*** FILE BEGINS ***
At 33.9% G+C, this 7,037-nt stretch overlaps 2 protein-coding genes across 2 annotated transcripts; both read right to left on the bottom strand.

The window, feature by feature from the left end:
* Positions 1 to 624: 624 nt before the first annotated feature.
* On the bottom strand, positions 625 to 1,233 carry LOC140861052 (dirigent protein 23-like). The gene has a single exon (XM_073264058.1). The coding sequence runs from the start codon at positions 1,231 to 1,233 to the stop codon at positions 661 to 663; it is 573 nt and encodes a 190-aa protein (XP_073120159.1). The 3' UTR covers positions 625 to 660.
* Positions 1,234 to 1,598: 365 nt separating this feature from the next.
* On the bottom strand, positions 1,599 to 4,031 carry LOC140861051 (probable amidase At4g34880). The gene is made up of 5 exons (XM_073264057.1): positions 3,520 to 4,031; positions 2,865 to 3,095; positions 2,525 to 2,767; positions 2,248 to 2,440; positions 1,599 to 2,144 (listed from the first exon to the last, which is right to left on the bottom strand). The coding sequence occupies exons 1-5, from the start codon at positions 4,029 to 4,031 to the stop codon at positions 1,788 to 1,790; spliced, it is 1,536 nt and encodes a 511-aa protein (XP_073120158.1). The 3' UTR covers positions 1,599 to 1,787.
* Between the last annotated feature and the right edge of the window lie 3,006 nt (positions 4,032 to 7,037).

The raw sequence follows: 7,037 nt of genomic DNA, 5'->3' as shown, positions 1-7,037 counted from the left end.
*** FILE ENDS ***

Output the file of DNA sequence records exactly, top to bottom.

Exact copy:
At 33.9% G+C, this 7,037-nt stretch overlaps 2 protein-coding genes across 2 annotated transcripts; both read right to left on the bottom strand.

The window, feature by feature from the left end:
* Positions 1 to 624: 624 nt before the first annotated feature.
* On the bottom strand, positions 625 to 1,233 carry LOC140861052 (dirigent protein 23-like). The gene has a single exon (XM_073264058.1). The coding sequence runs from the start codon at positions 1,231 to 1,233 to the stop codon at positions 661 to 663; it is 573 nt and encodes a 190-aa protein (XP_073120159.1). The 3' UTR covers positions 625 to 660.
* Positions 1,234 to 1,598: 365 nt separating this feature from the next.
* On the bottom strand, positions 1,599 to 4,031 carry LOC140861051 (probable amidase At4g34880). The gene is made up of 5 exons (XM_073264057.1): positions 3,520 to 4,031; positions 2,865 to 3,095; positions 2,525 to 2,767; positions 2,248 to 2,440; positions 1,599 to 2,144 (listed from the first exon to the last, which is right to left on the bottom strand). The coding sequence occupies exons 1-5, from the start codon at positions 4,029 to 4,031 to the stop codon at positions 1,788 to 1,790; spliced, it is 1,536 nt and encodes a 511-aa protein (XP_073120158.1). The 3' UTR covers positions 1,599 to 1,787.
* Between the last annotated feature and the right edge of the window lie 3,006 nt (positions 4,032 to 7,037).

The raw sequence follows: 7,037 nt of genomic DNA, 5'->3' as shown, positions 1-7,037 counted from the left end.